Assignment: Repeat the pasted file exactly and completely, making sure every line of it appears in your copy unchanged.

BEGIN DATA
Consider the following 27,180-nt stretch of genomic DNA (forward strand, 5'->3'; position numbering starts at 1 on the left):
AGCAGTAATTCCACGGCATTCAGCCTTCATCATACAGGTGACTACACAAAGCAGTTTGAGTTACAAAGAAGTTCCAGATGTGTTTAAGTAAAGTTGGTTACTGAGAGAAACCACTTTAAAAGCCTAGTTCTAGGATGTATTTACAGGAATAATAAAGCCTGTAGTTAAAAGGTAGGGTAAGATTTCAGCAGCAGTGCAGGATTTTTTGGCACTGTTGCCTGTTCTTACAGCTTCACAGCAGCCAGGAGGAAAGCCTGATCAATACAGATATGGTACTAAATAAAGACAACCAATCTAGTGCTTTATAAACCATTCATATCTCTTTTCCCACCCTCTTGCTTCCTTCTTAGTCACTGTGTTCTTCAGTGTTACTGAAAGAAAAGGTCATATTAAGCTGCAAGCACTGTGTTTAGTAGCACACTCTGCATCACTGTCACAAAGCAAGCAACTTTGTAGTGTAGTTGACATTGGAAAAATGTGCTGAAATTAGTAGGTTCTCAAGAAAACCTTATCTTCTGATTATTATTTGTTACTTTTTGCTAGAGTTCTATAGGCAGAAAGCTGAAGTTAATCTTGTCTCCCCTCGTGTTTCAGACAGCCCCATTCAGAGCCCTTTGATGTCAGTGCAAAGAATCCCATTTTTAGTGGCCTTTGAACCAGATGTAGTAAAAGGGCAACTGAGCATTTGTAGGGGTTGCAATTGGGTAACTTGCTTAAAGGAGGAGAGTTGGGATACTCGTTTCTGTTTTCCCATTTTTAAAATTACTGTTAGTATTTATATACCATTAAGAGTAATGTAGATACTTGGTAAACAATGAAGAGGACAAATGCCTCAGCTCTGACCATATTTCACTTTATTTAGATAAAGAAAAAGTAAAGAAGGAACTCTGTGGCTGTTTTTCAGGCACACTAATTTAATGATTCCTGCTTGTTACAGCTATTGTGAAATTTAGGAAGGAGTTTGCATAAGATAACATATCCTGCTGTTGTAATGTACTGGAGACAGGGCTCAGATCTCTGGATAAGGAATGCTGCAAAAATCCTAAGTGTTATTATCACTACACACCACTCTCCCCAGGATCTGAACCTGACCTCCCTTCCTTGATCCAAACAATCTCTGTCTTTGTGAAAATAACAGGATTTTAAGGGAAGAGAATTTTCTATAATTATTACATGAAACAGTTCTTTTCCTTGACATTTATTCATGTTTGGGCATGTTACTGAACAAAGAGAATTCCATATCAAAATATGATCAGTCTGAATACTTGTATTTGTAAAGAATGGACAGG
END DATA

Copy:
Consider the following 27,180-nt stretch of genomic DNA (forward strand, 5'->3'; position numbering starts at 1 on the left):
AGCAGTAATTCCACGGCATTCAGCCTTCATCATACAGGTGACTACACAAAGCAGTTTGAGTTACAAAGAAGTTCCAGATGTGTTTAAGTAAAGTTGGTTACTGAGAGAAACCACTTTAAAAGCCTAGTTCTAGGATGTATTTACAGGAATAATAAAGCCTGTAGTTAAAAGGTAGGGTAAGATTTCAGCAGCAGTGCAGGATTTTTTGGCACTGTTGCCTGTTCTTACAGCTTCACAGCAGCCAGGAGGAAAGCCTGATCAATACAGATATGGTACTAAATAAAGACAACCAATCTAGTGCTTTATAAACCATTCATATCTCTTTTCCCACCCTCTTGCTTCCTTCTTAGTCACTGTGTTCTTCAGTGTTACTGAAAGAAAAGGTCATATTAAGCTGCAAGCACTGTGTTTAGTAGCACACTCTGCATCACTGTCACAAAGCAAGCAACTTTGTAGTGTAGTTGACATTGGAAAAATGTGCTGAAATTAGTAGGTTCTCAAGAAAACCTTATCTTCTGATTATTATTTGTTACTTTTTGCTAGAGTTCTATAGGCAGAAAGCTGAAGTTAATCTTGTCTCCCCTCGTGTTTCAGACAGCCCCATTCAGAGCCCTTTGATGTCAGTGCAAAGAATCCCATTTTTAGTGGCCTTTGAACCAGATGTAGTAAAAGGGCAACTGAGCATTTGTAGGGGTTGCAATTGGGTAACTTGCTTAAAGGAGGAGAGTTGGGATACTCGTTTCTGTTTTCCCATTTTTAAAATTACTGTTAGTATTTATATACCATTAAGAGTAATGTAGATACTTGGTAAACAATGAAGAGGACAAATGCCTCAGCTCTGACCATATTTCACTTTATTTAGATAAAGAAAAAGTAAAGAAGGAACTCTGTGGCTGTTTTTCAGGCACACTAATTTAATGATTCCTGCTTGTTACAGCTATTGTGAAATTTAGGAAGGAGTTTGCATAAGATAACATATCCTGCTGTTGTAATGTACTGGAGACAGGGCTCAGATCTCTGGATAAGGAATGCTGCAAAAATCCTAAGTGTTATTATCACTACACACCACTCTCCCCAGGATCTGAACCTGACCTCCCTTCCTTGATCCAAACAATCTCTGTCTTTGTGAAAATAACAGGATTTTAAGGGAAGAGAATTTTCTATAATTATTACATGAAACAGTTCTTTTCCTTGACATTTATTCATGTTTGGGCATGTTACTGAACAAAGAGAATTCCATATCAAAATATGATCAGTCTGAATACTTGTATTTGTAAAGAATGGACAGG